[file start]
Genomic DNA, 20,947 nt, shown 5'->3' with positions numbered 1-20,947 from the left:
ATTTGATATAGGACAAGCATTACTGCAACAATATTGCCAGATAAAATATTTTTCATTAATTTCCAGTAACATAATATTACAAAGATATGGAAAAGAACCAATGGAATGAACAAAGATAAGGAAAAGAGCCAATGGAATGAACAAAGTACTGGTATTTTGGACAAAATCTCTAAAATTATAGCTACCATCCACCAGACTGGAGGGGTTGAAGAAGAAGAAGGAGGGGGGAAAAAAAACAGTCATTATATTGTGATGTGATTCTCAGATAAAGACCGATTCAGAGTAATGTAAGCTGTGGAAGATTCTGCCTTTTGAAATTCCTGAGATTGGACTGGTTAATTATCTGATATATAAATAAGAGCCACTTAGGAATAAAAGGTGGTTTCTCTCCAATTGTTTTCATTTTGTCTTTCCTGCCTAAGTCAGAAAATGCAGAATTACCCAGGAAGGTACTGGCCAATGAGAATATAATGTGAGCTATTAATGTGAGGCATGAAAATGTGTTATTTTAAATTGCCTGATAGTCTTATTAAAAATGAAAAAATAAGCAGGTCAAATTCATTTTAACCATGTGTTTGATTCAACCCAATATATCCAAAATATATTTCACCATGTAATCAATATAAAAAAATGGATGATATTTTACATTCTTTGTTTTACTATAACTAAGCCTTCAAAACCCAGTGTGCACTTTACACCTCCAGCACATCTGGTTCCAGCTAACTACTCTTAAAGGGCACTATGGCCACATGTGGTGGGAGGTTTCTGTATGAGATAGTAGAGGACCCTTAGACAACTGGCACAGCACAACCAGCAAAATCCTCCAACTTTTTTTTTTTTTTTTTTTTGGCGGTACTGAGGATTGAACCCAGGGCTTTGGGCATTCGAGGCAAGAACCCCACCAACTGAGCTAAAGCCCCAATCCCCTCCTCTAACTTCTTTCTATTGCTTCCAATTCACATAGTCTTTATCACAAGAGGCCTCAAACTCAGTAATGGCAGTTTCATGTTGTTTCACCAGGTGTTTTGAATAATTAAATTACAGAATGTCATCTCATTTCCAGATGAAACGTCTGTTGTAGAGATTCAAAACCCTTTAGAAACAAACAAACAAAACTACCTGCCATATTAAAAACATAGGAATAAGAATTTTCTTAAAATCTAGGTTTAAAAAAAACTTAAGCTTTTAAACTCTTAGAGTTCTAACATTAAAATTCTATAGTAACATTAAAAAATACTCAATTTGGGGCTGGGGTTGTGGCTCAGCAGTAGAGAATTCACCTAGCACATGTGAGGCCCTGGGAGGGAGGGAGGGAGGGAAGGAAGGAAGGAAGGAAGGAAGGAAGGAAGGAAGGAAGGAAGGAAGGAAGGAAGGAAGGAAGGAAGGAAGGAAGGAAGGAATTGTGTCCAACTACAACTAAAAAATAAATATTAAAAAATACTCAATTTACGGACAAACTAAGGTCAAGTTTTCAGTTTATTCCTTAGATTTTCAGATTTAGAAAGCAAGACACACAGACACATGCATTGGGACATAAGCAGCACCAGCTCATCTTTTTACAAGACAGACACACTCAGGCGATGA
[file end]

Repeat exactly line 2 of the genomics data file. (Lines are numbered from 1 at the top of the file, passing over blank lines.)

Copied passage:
ATTTGATATAGGACAAGCATTACTGCAACAATATTGCCAGATAAAATATTTTTCATTAATTTCCAGTAACATAATATTACAAAGATATGGAAAAGAACCAATGGAATGAACAAAGATAAGGAAAAGAGCCAATGGAATGAACAAAGTACTGGTATTTTGGACAAAATCTCTAAAATTATAGCTACCATCCACCAGACTGGAGGGGTTGAAGAAGAAGAAGGAGGGGGGAAAAAAAACAGTCATTATATTGTGATGTGATTCTCAGATAAAGACCGATTCAGAGTAATGTAAGCTGTGGAAGATTCTGCCTTTTGAAATTCCTGAGATTGGACTGGTTAATTATCTGATATATAAATAAGAGCCACTTAGGAATAAAAGGTGGTTTCTCTCCAATTGTTTTCATTTTGTCTTTCCTGCCTAAGTCAGAAAATGCAGAATTACCCAGGAAGGTACTGGCCAATGAGAATATAATGTGAGCTATTAATGTGAGGCATGAAAATGTGTTATTTTAAATTGCCTGATAGTCTTATTAAAAATGAAAAAATAAGCAGGTCAAATTCATTTTAACCATGTGTTTGATTCAACCCAATATATCCAAAATATATTTCACCATGTAATCAATATAAAAAAATGGATGATATTTTACATTCTTTGTTTTACTATAACTAAGCCTTCAAAACCCAGTGTGCACTTTACACCTCCAGCACATCTGGTTCCAGCTAACTACTCTTAAAGGGCACTATGGCCACATGTGGTGGGAGGTTTCTGTATGAGATAGTAGAGGACCCTTAGACAACTGGCACAGCACAACCAGCAAAATCCTCCAACTTTTTTTTTTTTTTTTTTTTGGCGGTACTGAGGATTGAACCCAGGGCTTTGGGCATTCGAGGCAAGAACCCCACCAACTGAGCTAAAGCCCCAATCCCCTCCTCTAACTTCTTTCTATTGCTTCCAATTCACATAGTCTTTATCACAAGAGGCCTCAAACTCAGTAATGGCAGTTTCATGTTGTTTCACCAGGTGTTTTGAATAATTAAATTACAGAATGTCATCTCATTTCCAGATGAAACGTCTGTTGTAGAGATTCAAAACCCTTTAGAAACAAACAAACAAAACTACCTGCCATATTAAAAACATAGGAATAAGAATTTTCTTAAAATCTAGGTTTAAAAAAAACTTAAGCTTTTAAACTCTTAGAGTTCTAACATTAAAATTCTATAGTAACATTAAAAAATACTCAATTTGGGGCTGGGGTTGTGGCTCAGCAGTAGAGAATTCACCTAGCACATGTGAGGCCCTGGGAGGGAGGGAGGGAGGGAAGGAAGGAAGGAAGGAAGGAAGGAAGGAAGGAAGGAAGGAAGGAAGGAAGGAAGGAAGGAAGGAAGGAAGGAAGGAAGGAATTGTGTCCAACTACAACTAAAAAATAAATATTAAAAAATACTCAATTTACGGACAAACTAAGGTCAAGTTTTCAGTTTATTCCTTAGATTTTCAGATTTAGAAAGCAAGACACACAGACACATGCATTGGGACATAAGCAGCACCAGCTCATCTTTTTACAAGACAGACACACTCAGGCGATGA